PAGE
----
Fewer jobs for Private Benjamin

By , Staff correspondent of The Christian Science Monitor

After a decade of rapid growth, the increase in the number of women in US military service will slow considerably in coming years.

The integration of men and women in the armed forces (especially in basic training) has not worked out as well as anticipated, officials say, nor have the differences in physical capability been adequately considered in assigning jobs. Beyond this, the number of jobs that could place one in a combat situation (from which women are legally barred) has been found to be larger than earlier thought.

In particular, the Army will be slowing down the number of women it recruits and limiting the kinds of jobs they can hold. In a report to be made public Aug. 30, Army officials say they will increase from 38 to 61 the number of job categories that are not available to women. There are 350 such categories in total.

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Included here are positions involving very heavy lifting (more than 100 pounds), which includes nearly two-thirds of the Army's jobs. Combat-related positions such as diver, radar operator, and specialist in nuclear, biological, and chemical (NBC) warfare also will now be off-limits to women. Other jobs, including plumbers, carpenters, and electricians, also will be excluded because ''the preponderance of their work would be with the forward troops,'' according to a Pentagon spokesman.

Over the next few years, the number of women in the Army will go from 65,000 to 70,000, Pentagon officials say. This is well below a Carter administration goal of 100,000. But at nearly 10 percent of the Army's total, it still is considerably above the 1.5 percent figure of a decade ago.

In all, the number of female enlisted and commissioned personnel in all branches of the armed forces is expected to increase to more than 200,000 by 1986.

Earlier this year, Defense Secretary Caspar W. Weinberger told the three service secretaries that they ''must aggressively break down those remaining barriers that prevent us from making the fullest use of the capabilities of women.''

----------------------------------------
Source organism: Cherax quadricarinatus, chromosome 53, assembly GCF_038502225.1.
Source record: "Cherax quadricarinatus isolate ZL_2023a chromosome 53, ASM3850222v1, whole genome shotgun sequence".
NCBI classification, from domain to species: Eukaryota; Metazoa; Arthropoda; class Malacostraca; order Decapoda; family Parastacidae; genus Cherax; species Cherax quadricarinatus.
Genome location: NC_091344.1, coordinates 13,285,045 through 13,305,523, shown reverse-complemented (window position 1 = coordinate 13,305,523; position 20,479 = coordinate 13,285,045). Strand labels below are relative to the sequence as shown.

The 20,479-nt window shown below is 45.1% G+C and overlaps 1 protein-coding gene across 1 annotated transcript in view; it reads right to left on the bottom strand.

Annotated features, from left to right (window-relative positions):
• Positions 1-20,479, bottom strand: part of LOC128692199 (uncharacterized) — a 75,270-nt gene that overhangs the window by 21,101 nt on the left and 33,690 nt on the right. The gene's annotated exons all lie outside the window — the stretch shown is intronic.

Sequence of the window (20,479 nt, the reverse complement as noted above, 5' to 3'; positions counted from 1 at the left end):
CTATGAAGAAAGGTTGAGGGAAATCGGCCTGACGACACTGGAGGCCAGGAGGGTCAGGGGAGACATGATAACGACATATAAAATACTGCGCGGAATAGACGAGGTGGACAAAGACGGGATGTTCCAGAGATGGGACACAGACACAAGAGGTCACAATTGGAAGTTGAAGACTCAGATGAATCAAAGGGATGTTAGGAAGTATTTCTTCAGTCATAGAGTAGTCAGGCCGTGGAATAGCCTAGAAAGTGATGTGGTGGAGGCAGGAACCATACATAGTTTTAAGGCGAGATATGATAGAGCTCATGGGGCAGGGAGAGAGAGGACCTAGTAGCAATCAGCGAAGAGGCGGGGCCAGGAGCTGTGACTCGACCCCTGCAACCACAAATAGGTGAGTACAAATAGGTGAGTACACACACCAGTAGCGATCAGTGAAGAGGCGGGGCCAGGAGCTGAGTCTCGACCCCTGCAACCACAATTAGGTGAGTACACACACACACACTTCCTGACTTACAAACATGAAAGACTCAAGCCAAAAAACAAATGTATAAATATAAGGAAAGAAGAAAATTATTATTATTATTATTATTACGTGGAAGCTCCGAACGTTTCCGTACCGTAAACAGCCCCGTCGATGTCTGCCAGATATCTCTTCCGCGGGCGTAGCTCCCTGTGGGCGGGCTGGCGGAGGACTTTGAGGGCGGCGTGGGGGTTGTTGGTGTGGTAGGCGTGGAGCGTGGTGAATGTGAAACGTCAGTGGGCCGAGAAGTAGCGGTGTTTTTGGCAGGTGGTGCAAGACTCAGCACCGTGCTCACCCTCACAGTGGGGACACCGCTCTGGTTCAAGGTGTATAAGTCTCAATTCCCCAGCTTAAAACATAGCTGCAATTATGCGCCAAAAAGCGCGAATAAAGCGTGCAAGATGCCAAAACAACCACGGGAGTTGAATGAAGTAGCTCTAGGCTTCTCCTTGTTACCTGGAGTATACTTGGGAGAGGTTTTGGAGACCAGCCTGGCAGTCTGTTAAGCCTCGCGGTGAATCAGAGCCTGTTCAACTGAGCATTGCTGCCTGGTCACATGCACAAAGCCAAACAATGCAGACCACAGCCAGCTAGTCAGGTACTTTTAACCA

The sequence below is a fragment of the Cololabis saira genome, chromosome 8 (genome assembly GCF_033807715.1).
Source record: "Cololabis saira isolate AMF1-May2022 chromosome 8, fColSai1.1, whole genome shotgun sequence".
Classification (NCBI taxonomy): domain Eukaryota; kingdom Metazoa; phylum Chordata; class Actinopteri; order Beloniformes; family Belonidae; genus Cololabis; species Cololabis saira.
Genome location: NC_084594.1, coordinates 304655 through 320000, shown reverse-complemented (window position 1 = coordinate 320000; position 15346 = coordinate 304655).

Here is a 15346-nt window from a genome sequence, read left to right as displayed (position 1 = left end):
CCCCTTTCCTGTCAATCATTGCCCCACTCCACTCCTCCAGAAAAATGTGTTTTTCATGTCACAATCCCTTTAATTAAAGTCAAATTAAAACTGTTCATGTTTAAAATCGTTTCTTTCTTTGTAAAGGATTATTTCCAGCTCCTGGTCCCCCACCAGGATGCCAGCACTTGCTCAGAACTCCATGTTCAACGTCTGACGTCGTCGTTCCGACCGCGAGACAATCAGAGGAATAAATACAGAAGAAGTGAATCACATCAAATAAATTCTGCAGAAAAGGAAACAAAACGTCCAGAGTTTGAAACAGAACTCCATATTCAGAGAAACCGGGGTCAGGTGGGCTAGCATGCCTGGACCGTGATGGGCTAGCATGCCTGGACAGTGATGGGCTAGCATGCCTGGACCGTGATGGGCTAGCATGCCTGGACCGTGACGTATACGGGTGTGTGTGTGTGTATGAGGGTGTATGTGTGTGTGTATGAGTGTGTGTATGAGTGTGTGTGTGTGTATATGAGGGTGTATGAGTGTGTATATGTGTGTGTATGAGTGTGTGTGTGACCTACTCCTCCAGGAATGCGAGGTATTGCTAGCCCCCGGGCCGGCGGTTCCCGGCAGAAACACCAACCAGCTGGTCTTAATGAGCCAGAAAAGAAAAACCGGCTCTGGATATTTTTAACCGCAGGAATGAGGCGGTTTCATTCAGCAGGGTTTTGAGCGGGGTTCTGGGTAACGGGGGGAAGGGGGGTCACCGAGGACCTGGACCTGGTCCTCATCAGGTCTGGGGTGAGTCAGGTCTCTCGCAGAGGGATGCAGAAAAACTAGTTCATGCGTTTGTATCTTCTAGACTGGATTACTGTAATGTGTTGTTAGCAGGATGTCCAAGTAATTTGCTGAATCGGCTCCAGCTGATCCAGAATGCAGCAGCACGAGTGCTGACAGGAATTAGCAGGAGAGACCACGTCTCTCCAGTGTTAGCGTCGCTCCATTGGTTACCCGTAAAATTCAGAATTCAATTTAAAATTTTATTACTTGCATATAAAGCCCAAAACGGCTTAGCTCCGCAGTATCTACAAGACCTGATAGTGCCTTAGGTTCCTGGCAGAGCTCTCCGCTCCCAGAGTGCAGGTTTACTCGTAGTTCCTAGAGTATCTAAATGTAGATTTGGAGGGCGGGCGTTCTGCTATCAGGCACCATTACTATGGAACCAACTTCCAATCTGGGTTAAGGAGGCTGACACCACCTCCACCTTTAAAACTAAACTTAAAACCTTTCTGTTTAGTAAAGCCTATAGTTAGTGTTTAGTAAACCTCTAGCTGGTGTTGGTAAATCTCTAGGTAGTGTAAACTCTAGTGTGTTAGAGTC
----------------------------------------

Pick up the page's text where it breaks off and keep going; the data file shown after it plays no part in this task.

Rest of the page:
This may not seem to square with the decision in April to eliminate coed basic training (beginning Aug. 30) or with the latest announcement limiting jobs available to women in the Army. But the administration's rationale is that the high attrition rate for women (14 percent higher than for men) is because many women have not been directed to the jobs for which they are most capable or which they preferred.

A 1981 background review of women in the military by the Pentagon's manpower chief concluded that ''increasing the representation of women in the military and particularly in nontraditional female occupations as an end in itself may have been overstressed.''

This report noted that many women were being assigned to jobs that were often their second choice, and that the result was ''disproportionately high rates of job migration and attrition.''

Maria Elena Torralva, who chairs the civilian defense advisory committee on women in the services, agrees with the new shift in Pentagon policy regarding women.

''If women are placed in jobs they can't perform, they aren't going to stick around,'' said Mrs. Torralva. ''I see this in line with the (defense) secretary's commitment to finding the most positive way of keeping our women and the most effective use of women.''

The committee that Mrs. Torralva chairs (31 of whose 34 members are women) feels strongly that the combat exclusion should be lifted. But this is a matter for Congress to decide, and there is no indication that lawmakers will reverse themselves in this highly controversial area.

The rapid increase in the number of women in military service caused some concern among commanders who felt their presence harmed unit morale and performance. But there are other indications that women equal - and in some cases exceed - men in certain areas.

Last year's Pentagon report noted ''general agreement that, individually, military women perform their assigned tasks as well as military men.''

Women lose more time for medical reasons (including the fact that typically 10 percent are pregnant). But men are absent without permission more than twice as often and 10 times as likely to be court-martialed.

In recent months, the economy has helped encourage more young men and women to enlist. As a result, all of the services have been setting records in the numbers and quality of volunteers. Some observers see this as another reason for the military to slow down its active recruiting of women into the all-volunteer force.

In any case, the number of women (notably officers and senior enlisted personnel) will continue to increase, particularly if Weinberger meets his goal of more leadership and managerial positions for them.

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